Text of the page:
COVID-19, commonly known as Corona Virus, has been dominating headlines since its outbreak in late 2019. After its rapid flare-up in China, the virus has been slowly spreading around the world. However, there has been another disease which has outpaced Corona in speed and ferocity. Fear. Specifically, the creeping, crawling, nightmarish fear of the unknown.
In general, fear tends to be of something or for something. Even if it is irrational, it usually relates to a particular quantifiable property. Our knowledge of it gives it size and shape. Provides it with substance. For example, I am afraid of bears. Why am I afraid of bears? Well, bears are the ultimate land predators. They can weigh over half a ton, are armed with massive claws and fangs, covered in muscle, and their running speed can be up to 30 mph. As I am writing this, there are bears at the Edinburgh Zoo about 30 miles away. That means a bear could run here and break down my door within the hour. Why would a bear do that? Because bears can smell fear and I’m afraid of bears. My fear of bears in this instance is both created and mitigated by my knowledge of bears, which is why I’m still writing instead of hiding under my bed (which of course would be futile because bears can easily lift 500kg). Now, if my knowledge of bear habitat was limited to the fact that there could be bears anywhere in Scotland and they may or may not be hungry, my fear would be much greater. That is because it introduces uncertainty into my risk assessment and uncertainty is something humans are really bad at dealing with.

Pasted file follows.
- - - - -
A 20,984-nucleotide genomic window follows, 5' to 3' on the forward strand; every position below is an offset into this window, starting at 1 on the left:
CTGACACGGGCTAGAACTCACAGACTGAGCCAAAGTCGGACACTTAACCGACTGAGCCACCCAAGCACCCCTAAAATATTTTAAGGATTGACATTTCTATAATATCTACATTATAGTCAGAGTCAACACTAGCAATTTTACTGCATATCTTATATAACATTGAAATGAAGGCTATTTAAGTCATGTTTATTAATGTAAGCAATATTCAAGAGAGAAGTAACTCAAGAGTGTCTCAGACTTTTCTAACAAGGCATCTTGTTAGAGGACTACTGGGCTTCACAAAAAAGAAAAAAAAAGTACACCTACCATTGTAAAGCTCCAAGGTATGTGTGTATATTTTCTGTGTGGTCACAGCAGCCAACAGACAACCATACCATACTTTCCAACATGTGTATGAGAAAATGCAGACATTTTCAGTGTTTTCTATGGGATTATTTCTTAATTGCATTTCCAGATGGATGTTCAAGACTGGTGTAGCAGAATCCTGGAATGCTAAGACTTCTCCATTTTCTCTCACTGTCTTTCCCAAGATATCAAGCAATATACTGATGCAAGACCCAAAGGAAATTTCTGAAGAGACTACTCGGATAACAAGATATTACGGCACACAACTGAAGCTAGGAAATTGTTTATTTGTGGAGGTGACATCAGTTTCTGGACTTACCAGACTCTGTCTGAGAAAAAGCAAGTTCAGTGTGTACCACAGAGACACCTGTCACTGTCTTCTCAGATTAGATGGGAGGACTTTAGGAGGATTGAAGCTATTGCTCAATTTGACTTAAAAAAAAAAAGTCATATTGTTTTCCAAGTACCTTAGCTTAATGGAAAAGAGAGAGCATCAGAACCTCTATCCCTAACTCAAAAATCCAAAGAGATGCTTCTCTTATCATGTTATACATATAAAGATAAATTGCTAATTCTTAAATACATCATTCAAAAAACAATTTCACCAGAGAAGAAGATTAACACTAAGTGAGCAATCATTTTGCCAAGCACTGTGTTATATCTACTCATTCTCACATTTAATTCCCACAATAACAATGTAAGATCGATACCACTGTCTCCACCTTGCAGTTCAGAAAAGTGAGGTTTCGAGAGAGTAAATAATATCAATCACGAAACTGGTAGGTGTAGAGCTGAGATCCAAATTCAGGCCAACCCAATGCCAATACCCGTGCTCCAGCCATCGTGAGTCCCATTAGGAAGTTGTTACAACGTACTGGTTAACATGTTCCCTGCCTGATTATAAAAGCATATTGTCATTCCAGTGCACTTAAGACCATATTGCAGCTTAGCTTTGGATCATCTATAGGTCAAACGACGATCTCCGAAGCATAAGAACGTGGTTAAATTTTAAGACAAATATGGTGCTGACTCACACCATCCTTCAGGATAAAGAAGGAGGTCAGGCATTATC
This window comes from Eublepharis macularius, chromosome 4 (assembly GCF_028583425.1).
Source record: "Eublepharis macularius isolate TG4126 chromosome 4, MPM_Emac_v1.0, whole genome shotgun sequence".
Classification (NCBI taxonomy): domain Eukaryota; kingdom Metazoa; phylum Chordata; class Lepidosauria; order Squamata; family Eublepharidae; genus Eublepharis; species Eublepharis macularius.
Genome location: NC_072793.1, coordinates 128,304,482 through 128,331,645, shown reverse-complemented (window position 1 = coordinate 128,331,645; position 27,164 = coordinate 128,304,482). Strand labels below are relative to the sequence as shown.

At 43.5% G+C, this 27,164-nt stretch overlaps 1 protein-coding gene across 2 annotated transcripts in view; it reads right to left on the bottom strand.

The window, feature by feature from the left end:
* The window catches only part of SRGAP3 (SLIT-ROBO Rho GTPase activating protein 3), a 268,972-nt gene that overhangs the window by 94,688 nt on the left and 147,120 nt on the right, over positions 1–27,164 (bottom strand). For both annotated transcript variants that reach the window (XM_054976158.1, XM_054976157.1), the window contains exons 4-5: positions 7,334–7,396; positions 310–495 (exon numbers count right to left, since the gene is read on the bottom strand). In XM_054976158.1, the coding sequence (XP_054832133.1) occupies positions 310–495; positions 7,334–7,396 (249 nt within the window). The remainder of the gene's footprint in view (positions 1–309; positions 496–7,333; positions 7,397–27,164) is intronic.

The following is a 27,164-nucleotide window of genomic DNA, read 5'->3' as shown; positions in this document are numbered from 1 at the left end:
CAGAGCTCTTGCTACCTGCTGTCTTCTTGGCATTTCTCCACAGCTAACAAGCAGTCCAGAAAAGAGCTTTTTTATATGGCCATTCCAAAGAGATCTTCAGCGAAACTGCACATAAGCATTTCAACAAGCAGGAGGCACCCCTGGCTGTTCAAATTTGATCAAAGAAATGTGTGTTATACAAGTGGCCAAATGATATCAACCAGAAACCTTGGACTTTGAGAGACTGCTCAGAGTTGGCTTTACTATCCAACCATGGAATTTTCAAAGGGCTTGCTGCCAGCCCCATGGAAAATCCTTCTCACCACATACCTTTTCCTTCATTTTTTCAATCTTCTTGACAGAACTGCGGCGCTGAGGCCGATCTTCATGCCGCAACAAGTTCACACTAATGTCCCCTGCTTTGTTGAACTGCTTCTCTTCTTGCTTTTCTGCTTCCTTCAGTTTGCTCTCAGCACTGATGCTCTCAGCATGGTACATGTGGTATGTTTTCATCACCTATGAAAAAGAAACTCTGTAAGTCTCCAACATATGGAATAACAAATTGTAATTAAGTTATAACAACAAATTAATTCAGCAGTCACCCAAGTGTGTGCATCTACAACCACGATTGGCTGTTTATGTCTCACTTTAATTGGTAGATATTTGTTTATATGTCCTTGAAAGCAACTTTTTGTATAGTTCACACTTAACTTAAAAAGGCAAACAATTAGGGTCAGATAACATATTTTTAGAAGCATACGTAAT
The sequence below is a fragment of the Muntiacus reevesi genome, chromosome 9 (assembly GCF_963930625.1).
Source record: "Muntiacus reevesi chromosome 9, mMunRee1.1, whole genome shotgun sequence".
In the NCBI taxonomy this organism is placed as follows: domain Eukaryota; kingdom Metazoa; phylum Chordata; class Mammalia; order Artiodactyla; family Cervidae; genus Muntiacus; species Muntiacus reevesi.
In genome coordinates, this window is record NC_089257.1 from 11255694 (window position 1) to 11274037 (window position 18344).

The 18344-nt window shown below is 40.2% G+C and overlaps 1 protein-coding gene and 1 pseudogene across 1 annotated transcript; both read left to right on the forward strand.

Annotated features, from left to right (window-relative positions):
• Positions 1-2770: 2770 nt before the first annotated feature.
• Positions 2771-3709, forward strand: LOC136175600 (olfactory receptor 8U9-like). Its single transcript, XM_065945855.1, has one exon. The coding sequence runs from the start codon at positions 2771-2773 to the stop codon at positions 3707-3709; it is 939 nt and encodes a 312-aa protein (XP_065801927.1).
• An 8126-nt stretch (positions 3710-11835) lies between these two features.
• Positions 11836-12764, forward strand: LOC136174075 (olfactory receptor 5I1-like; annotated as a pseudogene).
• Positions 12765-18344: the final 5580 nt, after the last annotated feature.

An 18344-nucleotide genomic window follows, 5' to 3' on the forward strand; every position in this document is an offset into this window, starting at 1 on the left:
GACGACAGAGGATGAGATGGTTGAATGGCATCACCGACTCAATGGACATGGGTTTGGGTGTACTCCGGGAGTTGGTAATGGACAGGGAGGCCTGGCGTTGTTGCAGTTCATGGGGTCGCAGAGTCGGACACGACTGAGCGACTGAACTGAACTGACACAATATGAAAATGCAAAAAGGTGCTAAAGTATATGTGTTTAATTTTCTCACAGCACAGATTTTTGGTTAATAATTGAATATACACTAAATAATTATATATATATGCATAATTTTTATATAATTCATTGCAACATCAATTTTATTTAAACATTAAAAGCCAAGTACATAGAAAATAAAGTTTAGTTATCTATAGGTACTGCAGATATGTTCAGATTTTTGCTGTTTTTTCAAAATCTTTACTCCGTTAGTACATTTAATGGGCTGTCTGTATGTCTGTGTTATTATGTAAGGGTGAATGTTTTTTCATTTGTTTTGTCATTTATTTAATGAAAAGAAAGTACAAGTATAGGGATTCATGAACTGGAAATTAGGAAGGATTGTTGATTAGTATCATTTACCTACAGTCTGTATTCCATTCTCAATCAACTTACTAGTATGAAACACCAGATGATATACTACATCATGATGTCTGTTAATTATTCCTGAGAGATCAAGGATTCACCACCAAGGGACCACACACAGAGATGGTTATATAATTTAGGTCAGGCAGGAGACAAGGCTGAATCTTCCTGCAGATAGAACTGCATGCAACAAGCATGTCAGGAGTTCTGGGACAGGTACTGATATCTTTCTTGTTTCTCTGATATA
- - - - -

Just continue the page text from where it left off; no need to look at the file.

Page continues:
In normal circumstances, observation and information are what underlines a lot of our fear responses. Known dangers are those we can prepare for and confront. The unknown is something we cannot be prepared for and it makes us naturally anxious. There is a reason why we are all afraid of the dark. It’s full of the unknown. When it comes to outbreaks, it is natural that we feel anxious and fearful. Especially when we are continually presented with uncertain and partial information. Rising death counts, closing schools, and other ominous signals place us deep into the unknown. Into the dark. Into the fear. Doesn’t matter that the statistical risk of getting cancer or being mauled by a bear is higher. We don’t really understand the numbers. We understand the stories. And a lot of the times, the never-ending barrage of panic-inducing stories coming from social media or news sites can be overwhelming. It can make us go mad, buying up all the sanitary supplies and running away from Italian tourists. However, after reading this you will hopefully agree, that is not the way to go.
COVID-19 is infectious and uncontrollable. It is therefore great at creating anxiety, mistrust of other people, and spread of misinformation. Fear has been a great evolutionary tool that helped us survive in the world. However, our information technologies have evolved much faster than our brains and we are not yet capable to fully cope with the speed and power of narratives in the modern world. We should always remember that we have to make calm and rational decisions in situations like this, instead of turning into a rabid gang of post-apocalyptic bikers, fighting for the last remaining pack of bog rolls. Even though it is natural to feel anxiety and fear in a situation of uncertainty, we should try and recognize when the fear of the unknown is leading us towards bad decision-making. The hour has passed. The bear is not here. And the world keeps on spinning.